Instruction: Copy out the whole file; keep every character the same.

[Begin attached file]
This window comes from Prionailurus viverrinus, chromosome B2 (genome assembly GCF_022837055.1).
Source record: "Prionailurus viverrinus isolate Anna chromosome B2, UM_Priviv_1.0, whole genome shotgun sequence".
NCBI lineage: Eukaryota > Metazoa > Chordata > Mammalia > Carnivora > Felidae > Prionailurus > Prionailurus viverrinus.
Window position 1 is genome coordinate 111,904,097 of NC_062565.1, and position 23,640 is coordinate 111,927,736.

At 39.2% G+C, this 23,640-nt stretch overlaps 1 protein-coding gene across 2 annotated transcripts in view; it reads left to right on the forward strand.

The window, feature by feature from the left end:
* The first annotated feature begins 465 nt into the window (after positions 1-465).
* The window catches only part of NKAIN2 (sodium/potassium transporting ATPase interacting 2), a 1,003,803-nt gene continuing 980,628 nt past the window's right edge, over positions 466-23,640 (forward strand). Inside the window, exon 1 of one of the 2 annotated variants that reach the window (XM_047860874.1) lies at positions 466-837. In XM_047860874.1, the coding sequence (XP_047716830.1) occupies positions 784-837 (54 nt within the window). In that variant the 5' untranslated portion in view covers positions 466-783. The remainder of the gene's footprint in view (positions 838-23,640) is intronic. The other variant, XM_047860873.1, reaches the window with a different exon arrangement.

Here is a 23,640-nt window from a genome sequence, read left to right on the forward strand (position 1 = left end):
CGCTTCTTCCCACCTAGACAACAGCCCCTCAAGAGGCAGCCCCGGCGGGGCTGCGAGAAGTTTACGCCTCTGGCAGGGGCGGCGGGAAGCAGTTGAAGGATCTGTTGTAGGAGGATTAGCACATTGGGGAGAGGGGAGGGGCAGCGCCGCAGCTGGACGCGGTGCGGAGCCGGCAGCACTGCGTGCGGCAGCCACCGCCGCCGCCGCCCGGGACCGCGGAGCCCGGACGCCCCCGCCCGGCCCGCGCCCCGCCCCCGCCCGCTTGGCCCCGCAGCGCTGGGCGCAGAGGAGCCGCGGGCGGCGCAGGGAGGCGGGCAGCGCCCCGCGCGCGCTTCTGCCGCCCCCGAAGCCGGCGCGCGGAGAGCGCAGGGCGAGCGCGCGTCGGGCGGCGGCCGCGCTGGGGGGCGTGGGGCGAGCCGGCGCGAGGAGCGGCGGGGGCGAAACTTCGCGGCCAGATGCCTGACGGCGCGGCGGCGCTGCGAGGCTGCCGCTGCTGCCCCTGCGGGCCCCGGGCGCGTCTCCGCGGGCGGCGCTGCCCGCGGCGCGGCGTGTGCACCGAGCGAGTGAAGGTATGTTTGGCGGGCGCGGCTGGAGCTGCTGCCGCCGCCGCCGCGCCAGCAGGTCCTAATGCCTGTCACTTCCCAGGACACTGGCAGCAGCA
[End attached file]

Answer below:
This window comes from Prionailurus viverrinus, chromosome B2 (genome assembly GCF_022837055.1).
Source record: "Prionailurus viverrinus isolate Anna chromosome B2, UM_Priviv_1.0, whole genome shotgun sequence".
NCBI lineage: Eukaryota > Metazoa > Chordata > Mammalia > Carnivora > Felidae > Prionailurus > Prionailurus viverrinus.
Window position 1 is genome coordinate 111,904,097 of NC_062565.1, and position 23,640 is coordinate 111,927,736.

At 39.2% G+C, this 23,640-nt stretch overlaps 1 protein-coding gene across 2 annotated transcripts in view; it reads left to right on the forward strand.

The window, feature by feature from the left end:
* The first annotated feature begins 465 nt into the window (after positions 1-465).
* The window catches only part of NKAIN2 (sodium/potassium transporting ATPase interacting 2), a 1,003,803-nt gene continuing 980,628 nt past the window's right edge, over positions 466-23,640 (forward strand). Inside the window, exon 1 of one of the 2 annotated variants that reach the window (XM_047860874.1) lies at positions 466-837. In XM_047860874.1, the coding sequence (XP_047716830.1) occupies positions 784-837 (54 nt within the window). In that variant the 5' untranslated portion in view covers positions 466-783. The remainder of the gene's footprint in view (positions 838-23,640) is intronic. The other variant, XM_047860873.1, reaches the window with a different exon arrangement.

Here is a 23,640-nt window from a genome sequence, read left to right on the forward strand (position 1 = left end):
CGCTTCTTCCCACCTAGACAACAGCCCCTCAAGAGGCAGCCCCGGCGGGGCTGCGAGAAGTTTACGCCTCTGGCAGGGGCGGCGGGAAGCAGTTGAAGGATCTGTTGTAGGAGGATTAGCACATTGGGGAGAGGGGAGGGGCAGCGCCGCAGCTGGACGCGGTGCGGAGCCGGCAGCACTGCGTGCGGCAGCCACCGCCGCCGCCGCCCGGGACCGCGGAGCCCGGACGCCCCCGCCCGGCCCGCGCCCCGCCCCCGCCCGCTTGGCCCCGCAGCGCTGGGCGCAGAGGAGCCGCGGGCGGCGCAGGGAGGCGGGCAGCGCCCCGCGCGCGCTTCTGCCGCCCCCGAAGCCGGCGCGCGGAGAGCGCAGGGCGAGCGCGCGTCGGGCGGCGGCCGCGCTGGGGGGCGTGGGGCGAGCCGGCGCGAGGAGCGGCGGGGGCGAAACTTCGCGGCCAGATGCCTGACGGCGCGGCGGCGCTGCGAGGCTGCCGCTGCTGCCCCTGCGGGCCCCGGGCGCGTCTCCGCGGGCGGCGCTGCCCGCGGCGCGGCGTGTGCACCGAGCGAGTGAAGGTATGTTTGGCGGGCGCGGCTGGAGCTGCTGCCGCCGCCGCCGCGCCAGCAGGTCCTAATGCCTGTCACTTCCCAGGACACTGGCAGCAGCA